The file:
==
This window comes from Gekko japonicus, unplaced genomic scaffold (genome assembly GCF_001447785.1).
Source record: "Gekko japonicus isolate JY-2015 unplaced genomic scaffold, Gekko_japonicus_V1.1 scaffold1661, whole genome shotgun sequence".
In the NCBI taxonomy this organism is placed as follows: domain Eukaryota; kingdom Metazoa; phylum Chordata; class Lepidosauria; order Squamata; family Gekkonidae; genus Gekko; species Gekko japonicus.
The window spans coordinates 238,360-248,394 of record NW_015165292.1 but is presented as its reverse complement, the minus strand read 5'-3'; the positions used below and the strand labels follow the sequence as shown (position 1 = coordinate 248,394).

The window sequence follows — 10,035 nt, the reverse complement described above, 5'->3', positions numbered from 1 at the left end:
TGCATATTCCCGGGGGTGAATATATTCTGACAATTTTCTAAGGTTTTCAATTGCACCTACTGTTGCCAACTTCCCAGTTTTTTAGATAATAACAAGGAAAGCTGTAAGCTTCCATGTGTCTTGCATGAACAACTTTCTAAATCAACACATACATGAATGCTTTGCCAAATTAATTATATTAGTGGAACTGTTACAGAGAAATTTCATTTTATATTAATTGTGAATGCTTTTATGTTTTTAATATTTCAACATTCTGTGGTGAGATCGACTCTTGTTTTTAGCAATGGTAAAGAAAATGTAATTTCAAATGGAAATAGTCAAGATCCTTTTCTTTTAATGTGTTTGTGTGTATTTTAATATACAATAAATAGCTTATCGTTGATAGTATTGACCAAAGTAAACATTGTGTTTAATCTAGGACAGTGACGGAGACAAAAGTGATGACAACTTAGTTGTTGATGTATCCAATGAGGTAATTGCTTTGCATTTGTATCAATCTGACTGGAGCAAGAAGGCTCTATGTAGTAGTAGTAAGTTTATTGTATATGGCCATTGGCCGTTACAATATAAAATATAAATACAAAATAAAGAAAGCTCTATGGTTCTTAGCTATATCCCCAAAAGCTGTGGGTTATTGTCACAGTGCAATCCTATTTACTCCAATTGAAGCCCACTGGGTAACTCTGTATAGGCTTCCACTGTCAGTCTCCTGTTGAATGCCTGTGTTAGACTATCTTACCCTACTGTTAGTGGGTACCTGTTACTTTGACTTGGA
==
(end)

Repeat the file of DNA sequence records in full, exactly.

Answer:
This window comes from Gekko japonicus, unplaced genomic scaffold (genome assembly GCF_001447785.1).
Source record: "Gekko japonicus isolate JY-2015 unplaced genomic scaffold, Gekko_japonicus_V1.1 scaffold1661, whole genome shotgun sequence".
In the NCBI taxonomy this organism is placed as follows: domain Eukaryota; kingdom Metazoa; phylum Chordata; class Lepidosauria; order Squamata; family Gekkonidae; genus Gekko; species Gekko japonicus.
The window spans coordinates 238,360-248,394 of record NW_015165292.1 but is presented as its reverse complement, the minus strand read 5'-3'; the positions used below and the strand labels follow the sequence as shown (position 1 = coordinate 248,394).

The window sequence follows — 10,035 nt, the reverse complement described above, 5'->3', positions numbered from 1 at the left end:
TGCATATTCCCGGGGGTGAATATATTCTGACAATTTTCTAAGGTTTTCAATTGCACCTACTGTTGCCAACTTCCCAGTTTTTTAGATAATAACAAGGAAAGCTGTAAGCTTCCATGTGTCTTGCATGAACAACTTTCTAAATCAACACATACATGAATGCTTTGCCAAATTAATTATATTAGTGGAACTGTTACAGAGAAATTTCATTTTATATTAATTGTGAATGCTTTTATGTTTTTAATATTTCAACATTCTGTGGTGAGATCGACTCTTGTTTTTAGCAATGGTAAAGAAAATGTAATTTCAAATGGAAATAGTCAAGATCCTTTTCTTTTAATGTGTTTGTGTGTATTTTAATATACAATAAATAGCTTATCGTTGATAGTATTGACCAAAGTAAACATTGTGTTTAATCTAGGACAGTGACGGAGACAAAAGTGATGACAACTTAGTTGTTGATGTATCCAATGAGGTAATTGCTTTGCATTTGTATCAATCTGACTGGAGCAAGAAGGCTCTATGTAGTAGTAGTAAGTTTATTGTATATGGCCATTGGCCGTTACAATATAAAATATAAATACAAAATAAAGAAAGCTCTATGGTTCTTAGCTATATCCCCAAAAGCTGTGGGTTATTGTCACAGTGCAATCCTATTTACTCCAATTGAAGCCCACTGGGTAACTCTGTATAGGCTTCCACTGTCAGTCTCCTGTTGAATGCCTGTGTTAGACTATCTTACCCTACTGTTAGTGGGTACCTGTTACTTTGACTTGGA